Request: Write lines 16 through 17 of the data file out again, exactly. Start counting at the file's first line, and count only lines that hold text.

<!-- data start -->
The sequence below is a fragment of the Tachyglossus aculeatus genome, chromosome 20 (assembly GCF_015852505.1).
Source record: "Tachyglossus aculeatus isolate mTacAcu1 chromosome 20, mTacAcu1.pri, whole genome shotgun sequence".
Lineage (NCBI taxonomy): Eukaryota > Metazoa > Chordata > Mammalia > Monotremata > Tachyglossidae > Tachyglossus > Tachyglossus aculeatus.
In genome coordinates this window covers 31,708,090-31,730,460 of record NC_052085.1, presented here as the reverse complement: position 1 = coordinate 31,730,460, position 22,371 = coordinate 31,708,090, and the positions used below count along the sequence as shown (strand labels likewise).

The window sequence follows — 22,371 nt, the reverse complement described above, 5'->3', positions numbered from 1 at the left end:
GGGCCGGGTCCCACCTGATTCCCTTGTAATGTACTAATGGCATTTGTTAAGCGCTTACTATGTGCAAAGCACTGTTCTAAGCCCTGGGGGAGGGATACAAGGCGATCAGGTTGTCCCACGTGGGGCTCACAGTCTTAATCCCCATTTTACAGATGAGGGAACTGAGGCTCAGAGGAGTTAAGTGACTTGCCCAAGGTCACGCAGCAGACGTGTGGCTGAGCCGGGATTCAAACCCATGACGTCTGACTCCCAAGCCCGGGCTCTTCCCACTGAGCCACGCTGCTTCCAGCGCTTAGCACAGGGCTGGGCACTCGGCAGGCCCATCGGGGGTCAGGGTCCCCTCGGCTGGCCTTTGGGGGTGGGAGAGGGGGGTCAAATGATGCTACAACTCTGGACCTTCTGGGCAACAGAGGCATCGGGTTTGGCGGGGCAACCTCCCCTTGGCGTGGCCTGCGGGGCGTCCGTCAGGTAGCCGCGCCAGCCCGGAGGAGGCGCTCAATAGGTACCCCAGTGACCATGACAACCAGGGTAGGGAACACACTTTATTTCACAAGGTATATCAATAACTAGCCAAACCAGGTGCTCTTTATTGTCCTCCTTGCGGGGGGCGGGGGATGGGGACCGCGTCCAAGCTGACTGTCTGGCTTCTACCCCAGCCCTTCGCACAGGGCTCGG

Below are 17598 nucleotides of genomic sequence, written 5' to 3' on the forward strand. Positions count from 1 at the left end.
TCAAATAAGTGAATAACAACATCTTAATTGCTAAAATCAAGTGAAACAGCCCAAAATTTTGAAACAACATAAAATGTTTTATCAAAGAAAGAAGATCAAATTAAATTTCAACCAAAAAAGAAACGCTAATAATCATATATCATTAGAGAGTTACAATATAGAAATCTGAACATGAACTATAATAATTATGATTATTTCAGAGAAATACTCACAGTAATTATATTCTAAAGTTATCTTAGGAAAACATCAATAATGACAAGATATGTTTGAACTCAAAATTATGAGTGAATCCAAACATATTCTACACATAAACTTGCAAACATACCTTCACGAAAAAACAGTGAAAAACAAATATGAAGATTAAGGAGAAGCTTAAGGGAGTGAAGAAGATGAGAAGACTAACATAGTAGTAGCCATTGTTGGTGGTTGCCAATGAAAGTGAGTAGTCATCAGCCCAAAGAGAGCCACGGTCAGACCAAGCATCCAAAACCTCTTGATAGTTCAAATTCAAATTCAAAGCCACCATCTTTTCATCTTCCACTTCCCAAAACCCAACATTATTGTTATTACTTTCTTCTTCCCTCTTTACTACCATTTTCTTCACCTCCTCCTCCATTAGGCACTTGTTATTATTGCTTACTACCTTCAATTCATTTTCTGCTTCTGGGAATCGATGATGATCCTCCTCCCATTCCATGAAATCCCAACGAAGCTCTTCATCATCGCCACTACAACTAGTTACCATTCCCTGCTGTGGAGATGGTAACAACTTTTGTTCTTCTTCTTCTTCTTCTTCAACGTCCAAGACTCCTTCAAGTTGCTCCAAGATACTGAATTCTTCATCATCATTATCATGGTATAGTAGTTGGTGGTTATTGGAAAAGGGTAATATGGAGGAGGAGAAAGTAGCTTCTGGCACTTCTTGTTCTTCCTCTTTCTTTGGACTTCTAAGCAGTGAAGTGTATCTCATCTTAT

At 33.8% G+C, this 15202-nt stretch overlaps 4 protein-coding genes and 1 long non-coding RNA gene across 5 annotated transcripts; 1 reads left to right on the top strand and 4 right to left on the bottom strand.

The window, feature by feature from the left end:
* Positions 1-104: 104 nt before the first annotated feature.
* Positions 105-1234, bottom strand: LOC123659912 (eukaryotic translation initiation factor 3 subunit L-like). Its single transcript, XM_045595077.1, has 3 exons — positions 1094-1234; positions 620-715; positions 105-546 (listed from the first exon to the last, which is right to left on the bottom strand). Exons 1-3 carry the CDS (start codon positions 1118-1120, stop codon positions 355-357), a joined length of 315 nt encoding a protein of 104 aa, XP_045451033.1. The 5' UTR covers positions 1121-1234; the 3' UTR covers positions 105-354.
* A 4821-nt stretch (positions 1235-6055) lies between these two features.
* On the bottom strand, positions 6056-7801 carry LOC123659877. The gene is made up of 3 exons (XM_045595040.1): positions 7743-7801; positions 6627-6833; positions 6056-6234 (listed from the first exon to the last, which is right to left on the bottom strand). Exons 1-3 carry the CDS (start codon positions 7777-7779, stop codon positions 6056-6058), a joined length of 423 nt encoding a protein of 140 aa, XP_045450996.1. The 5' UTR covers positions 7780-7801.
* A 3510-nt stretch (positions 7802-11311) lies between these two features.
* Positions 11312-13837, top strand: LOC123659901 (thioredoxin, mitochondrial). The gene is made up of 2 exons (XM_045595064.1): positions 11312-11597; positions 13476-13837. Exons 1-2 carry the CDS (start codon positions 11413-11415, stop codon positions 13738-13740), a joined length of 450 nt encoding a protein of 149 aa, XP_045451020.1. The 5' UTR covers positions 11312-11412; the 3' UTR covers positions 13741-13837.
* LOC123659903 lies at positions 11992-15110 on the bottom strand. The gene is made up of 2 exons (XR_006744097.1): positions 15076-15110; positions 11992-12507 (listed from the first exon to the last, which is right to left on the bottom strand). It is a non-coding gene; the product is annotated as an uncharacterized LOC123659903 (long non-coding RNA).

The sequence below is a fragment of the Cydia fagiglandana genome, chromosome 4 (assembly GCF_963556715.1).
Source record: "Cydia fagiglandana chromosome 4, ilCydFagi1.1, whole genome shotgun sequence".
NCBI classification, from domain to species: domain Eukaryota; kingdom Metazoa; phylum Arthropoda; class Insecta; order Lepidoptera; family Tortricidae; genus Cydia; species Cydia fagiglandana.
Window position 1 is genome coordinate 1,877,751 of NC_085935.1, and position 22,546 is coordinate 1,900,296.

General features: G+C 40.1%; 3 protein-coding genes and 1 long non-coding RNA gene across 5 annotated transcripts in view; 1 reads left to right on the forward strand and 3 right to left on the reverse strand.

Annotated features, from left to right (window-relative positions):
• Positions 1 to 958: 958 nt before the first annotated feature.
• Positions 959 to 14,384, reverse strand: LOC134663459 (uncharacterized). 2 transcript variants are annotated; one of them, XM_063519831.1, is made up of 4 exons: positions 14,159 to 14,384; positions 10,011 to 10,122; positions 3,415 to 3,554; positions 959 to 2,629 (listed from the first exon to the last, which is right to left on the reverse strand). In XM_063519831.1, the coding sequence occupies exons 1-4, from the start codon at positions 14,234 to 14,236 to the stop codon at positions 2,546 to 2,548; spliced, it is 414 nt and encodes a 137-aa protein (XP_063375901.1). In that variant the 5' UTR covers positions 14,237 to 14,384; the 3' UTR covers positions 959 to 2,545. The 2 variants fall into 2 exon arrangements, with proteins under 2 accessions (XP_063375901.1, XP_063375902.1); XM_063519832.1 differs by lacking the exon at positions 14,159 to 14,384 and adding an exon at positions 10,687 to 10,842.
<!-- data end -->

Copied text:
* Positions 11312-13837, top strand: LOC123659901 (thioredoxin, mitochondrial). The gene is made up of 2 exons (XM_045595064.1): positions 11312-11597; positions 13476-13837. Exons 1-2 carry the CDS (start codon positions 11413-11415, stop codon positions 13738-13740), a joined length of 450 nt encoding a protein of 149 aa, XP_045451020.1. The 5' UTR covers positions 11312-11412; the 3' UTR covers positions 13741-13837.
* LOC123659903 lies at positions 11992-15110 on the bottom strand. The gene is made up of 2 exons (XR_006744097.1): positions 15076-15110; positions 11992-12507 (listed from the first exon to the last, which is right to left on the bottom strand). It is a non-coding gene; the product is annotated as an uncharacterized LOC123659903 (long non-coding RNA).